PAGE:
CCLA has joined with 12 other civil society organizations to release a joint statement addressed to the Minister of Canadian Heritage, Pabo Rodriguez, describing shared concerns and hopes related to Canada’s upcoming online safety proposal. The organizations have urged the government to proceed cautiously with legislation to address online safety to ensure that freedom of expression and privacy receive meaningful protections. Some of the dangerous directions that the joint letter warns of include:
- Proactively monitoring online content
- Breaking private encrypted communication
- Requiring mandatory takedown windows for most illegal content
- Blocking websites absent judicial authorization
- Implementing new definitions of targeted harmful content, beyond those already defined by Canadian law.
The letter also makes recommendations for online safety aimed at enhancing users’ freedoms, including mandatory transparency of data and algorithm use by platforms, requiring user tools for self-managing online safety, and tailoring wider platform accountability measures to their overall patter of behaviour and reasonable risk assessment.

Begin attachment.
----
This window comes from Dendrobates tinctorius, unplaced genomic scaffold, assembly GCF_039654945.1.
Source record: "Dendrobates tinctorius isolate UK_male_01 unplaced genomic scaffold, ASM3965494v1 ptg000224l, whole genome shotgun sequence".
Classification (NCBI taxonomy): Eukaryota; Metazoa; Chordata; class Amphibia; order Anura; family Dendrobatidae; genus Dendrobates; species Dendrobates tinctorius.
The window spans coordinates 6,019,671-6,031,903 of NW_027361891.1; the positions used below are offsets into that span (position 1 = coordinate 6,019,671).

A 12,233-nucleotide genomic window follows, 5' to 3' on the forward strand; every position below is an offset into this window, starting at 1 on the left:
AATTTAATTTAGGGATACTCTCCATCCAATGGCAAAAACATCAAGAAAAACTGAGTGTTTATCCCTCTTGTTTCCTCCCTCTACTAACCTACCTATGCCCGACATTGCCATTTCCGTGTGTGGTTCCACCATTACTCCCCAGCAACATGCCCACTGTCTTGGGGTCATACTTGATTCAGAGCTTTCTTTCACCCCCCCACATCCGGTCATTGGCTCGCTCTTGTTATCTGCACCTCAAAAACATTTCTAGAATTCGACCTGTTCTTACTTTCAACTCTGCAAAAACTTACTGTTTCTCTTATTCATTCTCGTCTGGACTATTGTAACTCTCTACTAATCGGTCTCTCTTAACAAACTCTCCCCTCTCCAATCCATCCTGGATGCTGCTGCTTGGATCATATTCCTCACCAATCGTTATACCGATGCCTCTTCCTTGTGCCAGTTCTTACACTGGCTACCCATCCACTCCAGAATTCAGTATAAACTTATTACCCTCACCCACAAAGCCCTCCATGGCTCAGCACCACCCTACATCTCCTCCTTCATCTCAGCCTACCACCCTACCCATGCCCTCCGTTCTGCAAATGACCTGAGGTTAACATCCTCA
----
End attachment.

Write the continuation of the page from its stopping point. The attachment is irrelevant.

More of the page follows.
The issue of how to address the powerful impact of online expression is a particularly complicated policy issue. The CCLA and other civil society groups want to ensure that the government takes the significant feedback it has heard from Canadians seriously, and proceeds in a principled and cautious manner.
You can read the full joint statement here: https://openmedia.org/assets/CIVIL_SOCIETY_JOINT_STATEMENT-_Requests_for_Online_Safety_Proposal.pdf
About the Canadian Civil Liberties Association
The CCLA is an independent, non-profit organization with supporters from across the country. Founded in 1964, the CCLA is a national human rights organization committed to defending the rights, dignity, safety, and freedoms of all people in Canada.
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